This came up in an answer to one of my other questions. I've been in stores and seen paperbacks called "graphic novels." Is there a difference between graphic novels and comic books -- other than in length?

  • 14
    "Graphic novel" is a more palatable term for grown-ups ashamed of liking comics...
    – Andres F.
    Commented Jan 21, 2012 at 13:46
  • 1
    Seems like whenever the publisher decides to collect a complete series of a more "adult" comic, it is called a "trade paperback" and is considered a "graphic novel". I'm not sure about this though. Commented Mar 12, 2012 at 9:10
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    In the UK, about 15 quid. Commented Jan 7, 2013 at 16:21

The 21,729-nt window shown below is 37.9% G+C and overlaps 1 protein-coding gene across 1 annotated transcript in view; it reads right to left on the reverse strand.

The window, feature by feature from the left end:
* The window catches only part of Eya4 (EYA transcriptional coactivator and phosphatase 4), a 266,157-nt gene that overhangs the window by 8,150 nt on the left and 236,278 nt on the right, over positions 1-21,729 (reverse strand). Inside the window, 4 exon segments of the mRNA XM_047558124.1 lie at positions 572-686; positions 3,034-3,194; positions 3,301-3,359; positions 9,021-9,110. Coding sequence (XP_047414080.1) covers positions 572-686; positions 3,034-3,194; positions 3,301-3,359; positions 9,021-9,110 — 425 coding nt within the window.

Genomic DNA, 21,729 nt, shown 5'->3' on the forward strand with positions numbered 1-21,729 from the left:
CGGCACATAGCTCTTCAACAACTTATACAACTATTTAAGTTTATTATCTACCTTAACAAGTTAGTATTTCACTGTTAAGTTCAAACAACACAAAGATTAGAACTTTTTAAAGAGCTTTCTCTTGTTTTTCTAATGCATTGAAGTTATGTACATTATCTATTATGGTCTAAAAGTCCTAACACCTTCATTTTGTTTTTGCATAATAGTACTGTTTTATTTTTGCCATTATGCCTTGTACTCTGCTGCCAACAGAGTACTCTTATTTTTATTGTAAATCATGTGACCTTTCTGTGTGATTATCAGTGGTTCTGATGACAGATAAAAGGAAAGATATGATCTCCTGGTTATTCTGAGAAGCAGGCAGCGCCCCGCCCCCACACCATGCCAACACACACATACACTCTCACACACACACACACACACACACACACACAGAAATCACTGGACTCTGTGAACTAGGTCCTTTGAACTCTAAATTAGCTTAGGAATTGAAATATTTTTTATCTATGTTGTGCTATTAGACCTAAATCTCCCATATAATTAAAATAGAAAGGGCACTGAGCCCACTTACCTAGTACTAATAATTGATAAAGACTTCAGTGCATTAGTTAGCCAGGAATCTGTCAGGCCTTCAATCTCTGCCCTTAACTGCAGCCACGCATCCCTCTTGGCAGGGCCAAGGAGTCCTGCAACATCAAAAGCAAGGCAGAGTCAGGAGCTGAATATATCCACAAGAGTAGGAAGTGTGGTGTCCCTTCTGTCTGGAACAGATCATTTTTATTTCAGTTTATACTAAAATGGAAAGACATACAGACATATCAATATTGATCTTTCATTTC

• 1
    You could argue that a "graphic novel" is more likely to be standalone (i.e. a whole story), or that they contain stories that are more "adult" in nature, but really Andres F. has it right -- it's often a euphemism for "comics". Commented Apr 27, 2014 at 23:12
  • 2
    Same question elsewhere with a more detailed answer : literature.stackexchange.com/questions/771/…
    – Autar
    Commented Feb 8, 2017 at 13:45

1 Answer 1


In my experience the difference can be a number of things, depending upon the publisher and book store:

  • Length (graphic novels are longer),
  • Issue rate (comics are issued weekly or monthly, one-offs or compendiums are graphic novels), or
  • Target audience (graphic novels are aimed at adults, comics at the teen and afficionado markets).

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